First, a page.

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Recent informational sessions and media reports have indicated that Route 5 in Hamburg from Pleasant Avenue to Old Big Tree Road is the "region's deadliest highway" with a "greater than expected" accident rate. Sensational television reports and propaganda released by the Coalition of Lakeshore Taxpayers are not factual and only assist in creating division in our region.

According to studies under way by Bergmann Associates, the accident rate in that area of Route 5 is 2.57 per million vehicle miles in comparison to the state average of 6.07 for similar four-lane highways. While we are proponents of safe highways, the study does not indicate a high accident rate.

It also has been indicated that driver error and excessive speed have contributed to the accident rate on that section of Route 5. These factors are obviously a major cause of traffic accidents on any highway.

Spokesmen for the taxpayers' coalition allege that a great majority of speeders are from the Evans-Angola area. We question the accuracy of that statement and ask: Does it matter where the speeders reside? Speeding is unsafe regardless of the address. We support the current efforts of the police to enforce the speed limit.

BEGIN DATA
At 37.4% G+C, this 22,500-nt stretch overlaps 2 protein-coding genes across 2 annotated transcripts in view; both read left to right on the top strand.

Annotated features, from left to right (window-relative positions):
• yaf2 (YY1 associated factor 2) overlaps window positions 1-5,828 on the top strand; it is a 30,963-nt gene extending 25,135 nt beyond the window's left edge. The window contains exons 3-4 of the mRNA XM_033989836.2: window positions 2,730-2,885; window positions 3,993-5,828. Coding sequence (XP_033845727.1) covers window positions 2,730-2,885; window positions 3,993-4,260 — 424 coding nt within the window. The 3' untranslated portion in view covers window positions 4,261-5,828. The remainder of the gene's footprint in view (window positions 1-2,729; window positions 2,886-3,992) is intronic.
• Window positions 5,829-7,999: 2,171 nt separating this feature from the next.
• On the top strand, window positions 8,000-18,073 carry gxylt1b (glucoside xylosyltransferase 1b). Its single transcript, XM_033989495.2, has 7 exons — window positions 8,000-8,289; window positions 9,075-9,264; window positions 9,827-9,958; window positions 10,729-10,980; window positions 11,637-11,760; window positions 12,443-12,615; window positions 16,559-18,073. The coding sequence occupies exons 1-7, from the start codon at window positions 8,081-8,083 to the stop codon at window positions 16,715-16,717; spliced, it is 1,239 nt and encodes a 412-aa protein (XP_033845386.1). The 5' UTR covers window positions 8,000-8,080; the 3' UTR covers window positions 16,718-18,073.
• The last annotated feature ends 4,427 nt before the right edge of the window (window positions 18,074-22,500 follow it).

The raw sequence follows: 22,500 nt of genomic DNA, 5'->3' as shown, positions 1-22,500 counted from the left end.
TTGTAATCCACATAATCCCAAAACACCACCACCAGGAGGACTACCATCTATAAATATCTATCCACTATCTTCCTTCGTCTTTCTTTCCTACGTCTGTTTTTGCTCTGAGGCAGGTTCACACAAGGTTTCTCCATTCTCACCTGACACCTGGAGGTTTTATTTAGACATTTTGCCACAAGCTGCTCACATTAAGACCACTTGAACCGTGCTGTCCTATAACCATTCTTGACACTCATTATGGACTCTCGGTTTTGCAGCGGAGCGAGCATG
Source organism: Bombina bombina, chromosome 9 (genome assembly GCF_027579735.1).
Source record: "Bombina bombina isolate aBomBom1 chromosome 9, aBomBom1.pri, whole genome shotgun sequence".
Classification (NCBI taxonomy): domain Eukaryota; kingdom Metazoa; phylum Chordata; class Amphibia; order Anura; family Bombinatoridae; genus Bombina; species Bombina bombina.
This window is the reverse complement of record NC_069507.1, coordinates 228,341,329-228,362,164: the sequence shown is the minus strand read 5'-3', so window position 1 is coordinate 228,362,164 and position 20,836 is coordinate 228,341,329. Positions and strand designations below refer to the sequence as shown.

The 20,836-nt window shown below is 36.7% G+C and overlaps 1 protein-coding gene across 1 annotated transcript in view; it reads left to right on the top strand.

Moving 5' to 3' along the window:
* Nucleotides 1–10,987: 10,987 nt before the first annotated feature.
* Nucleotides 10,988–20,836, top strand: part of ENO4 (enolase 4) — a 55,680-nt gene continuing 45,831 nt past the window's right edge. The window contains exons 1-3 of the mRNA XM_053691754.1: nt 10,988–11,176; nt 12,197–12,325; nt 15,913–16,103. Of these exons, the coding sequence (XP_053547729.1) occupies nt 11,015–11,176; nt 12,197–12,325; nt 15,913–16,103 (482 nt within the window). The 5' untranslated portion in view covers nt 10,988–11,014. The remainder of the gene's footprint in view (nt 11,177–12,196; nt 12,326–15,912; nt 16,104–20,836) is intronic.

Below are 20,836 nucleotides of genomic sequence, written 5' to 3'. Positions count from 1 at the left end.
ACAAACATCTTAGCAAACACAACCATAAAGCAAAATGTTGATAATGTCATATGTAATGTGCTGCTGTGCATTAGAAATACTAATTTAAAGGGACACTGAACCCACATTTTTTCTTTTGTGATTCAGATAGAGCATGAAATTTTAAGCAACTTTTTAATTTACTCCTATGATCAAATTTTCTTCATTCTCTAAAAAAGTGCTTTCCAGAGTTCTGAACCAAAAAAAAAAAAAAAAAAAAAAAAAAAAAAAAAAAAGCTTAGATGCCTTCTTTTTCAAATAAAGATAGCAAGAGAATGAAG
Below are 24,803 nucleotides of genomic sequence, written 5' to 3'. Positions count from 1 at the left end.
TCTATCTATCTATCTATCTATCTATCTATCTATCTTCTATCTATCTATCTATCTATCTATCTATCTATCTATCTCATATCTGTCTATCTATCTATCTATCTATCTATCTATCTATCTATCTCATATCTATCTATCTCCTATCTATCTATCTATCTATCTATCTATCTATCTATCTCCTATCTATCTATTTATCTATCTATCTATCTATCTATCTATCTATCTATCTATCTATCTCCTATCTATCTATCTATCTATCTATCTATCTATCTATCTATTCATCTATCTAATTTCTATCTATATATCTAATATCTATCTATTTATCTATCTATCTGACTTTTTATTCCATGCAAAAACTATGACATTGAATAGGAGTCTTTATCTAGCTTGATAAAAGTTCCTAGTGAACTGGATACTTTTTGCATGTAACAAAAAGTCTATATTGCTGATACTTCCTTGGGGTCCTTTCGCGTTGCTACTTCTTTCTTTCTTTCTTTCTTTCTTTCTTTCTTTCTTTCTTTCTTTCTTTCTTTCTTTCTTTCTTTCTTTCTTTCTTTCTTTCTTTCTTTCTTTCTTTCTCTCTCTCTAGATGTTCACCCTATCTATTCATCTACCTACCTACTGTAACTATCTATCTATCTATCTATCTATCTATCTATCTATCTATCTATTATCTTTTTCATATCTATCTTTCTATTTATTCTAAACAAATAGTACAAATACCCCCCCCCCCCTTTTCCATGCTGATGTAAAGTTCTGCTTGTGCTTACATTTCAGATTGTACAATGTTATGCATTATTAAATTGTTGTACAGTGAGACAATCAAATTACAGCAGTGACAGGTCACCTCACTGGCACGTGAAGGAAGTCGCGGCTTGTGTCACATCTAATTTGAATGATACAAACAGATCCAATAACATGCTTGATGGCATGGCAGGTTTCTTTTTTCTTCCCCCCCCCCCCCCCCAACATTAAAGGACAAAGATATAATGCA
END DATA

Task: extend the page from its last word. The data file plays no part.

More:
It also appears that left turns create a portion of the traffic hazards. Turning "pockets" or turning lanes at selected intersections seem to be a viable solution to alleviating this problem. If the state has rights to 66 feet of roadway, it certainly is feasible to place turning pockets with green arrows at busy intersections. Utilizing all of the state right of way property will reduce traffic hazards and not impinge on property owners.

We must remember that Route 5 belongs to all of the citizens of New York State, not just the residents along that four-mile stretch. The residents' concern for their property values is legitimate.

However, we must find a compromise. We believe the solution lies in "middle" turning pockets, enforcing speed limits and retaining the four-lane configuration that is so necessary for all residents in the Southtowns.

The study by Bergmann Associates indicates that traffic moves smoothly on Route 5 -- even at peak periods. With the accident rate lower than expected and traffic moving smoothly, why are we considering major changes?


And members of
Evans Town Board

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